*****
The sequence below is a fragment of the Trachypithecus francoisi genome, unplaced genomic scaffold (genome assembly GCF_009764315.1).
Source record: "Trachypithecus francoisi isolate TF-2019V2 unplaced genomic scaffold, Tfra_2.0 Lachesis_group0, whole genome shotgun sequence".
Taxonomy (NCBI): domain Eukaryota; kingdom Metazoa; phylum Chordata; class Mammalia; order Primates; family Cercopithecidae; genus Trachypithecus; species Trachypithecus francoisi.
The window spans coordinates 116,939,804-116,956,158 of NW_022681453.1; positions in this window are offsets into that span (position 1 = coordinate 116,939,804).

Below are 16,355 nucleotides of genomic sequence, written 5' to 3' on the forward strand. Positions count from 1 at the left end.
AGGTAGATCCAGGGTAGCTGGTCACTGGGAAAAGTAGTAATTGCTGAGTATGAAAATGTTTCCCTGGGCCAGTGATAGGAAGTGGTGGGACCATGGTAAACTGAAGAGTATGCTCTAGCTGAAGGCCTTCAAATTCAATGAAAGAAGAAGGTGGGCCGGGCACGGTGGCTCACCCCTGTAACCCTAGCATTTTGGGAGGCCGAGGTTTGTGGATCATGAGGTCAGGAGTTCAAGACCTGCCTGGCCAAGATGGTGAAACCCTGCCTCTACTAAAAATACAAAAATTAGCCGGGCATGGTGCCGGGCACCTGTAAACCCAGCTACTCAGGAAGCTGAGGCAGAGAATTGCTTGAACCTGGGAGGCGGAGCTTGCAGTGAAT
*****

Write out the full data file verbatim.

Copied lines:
The sequence below is a fragment of the Trachypithecus francoisi genome, unplaced genomic scaffold (genome assembly GCF_009764315.1).
Source record: "Trachypithecus francoisi isolate TF-2019V2 unplaced genomic scaffold, Tfra_2.0 Lachesis_group0, whole genome shotgun sequence".
Taxonomy (NCBI): domain Eukaryota; kingdom Metazoa; phylum Chordata; class Mammalia; order Primates; family Cercopithecidae; genus Trachypithecus; species Trachypithecus francoisi.
The window spans coordinates 116,939,804-116,956,158 of NW_022681453.1; positions in this window are offsets into that span (position 1 = coordinate 116,939,804).

Below are 16,355 nucleotides of genomic sequence, written 5' to 3' on the forward strand. Positions count from 1 at the left end.
AGGTAGATCCAGGGTAGCTGGTCACTGGGAAAAGTAGTAATTGCTGAGTATGAAAATGTTTCCCTGGGCCAGTGATAGGAAGTGGTGGGACCATGGTAAACTGAAGAGTATGCTCTAGCTGAAGGCCTTCAAATTCAATGAAAGAAGAAGGTGGGCCGGGCACGGTGGCTCACCCCTGTAACCCTAGCATTTTGGGAGGCCGAGGTTTGTGGATCATGAGGTCAGGAGTTCAAGACCTGCCTGGCCAAGATGGTGAAACCCTGCCTCTACTAAAAATACAAAAATTAGCCGGGCATGGTGCCGGGCACCTGTAAACCCAGCTACTCAGGAAGCTGAGGCAGAGAATTGCTTGAACCTGGGAGGCGGAGCTTGCAGTGAAT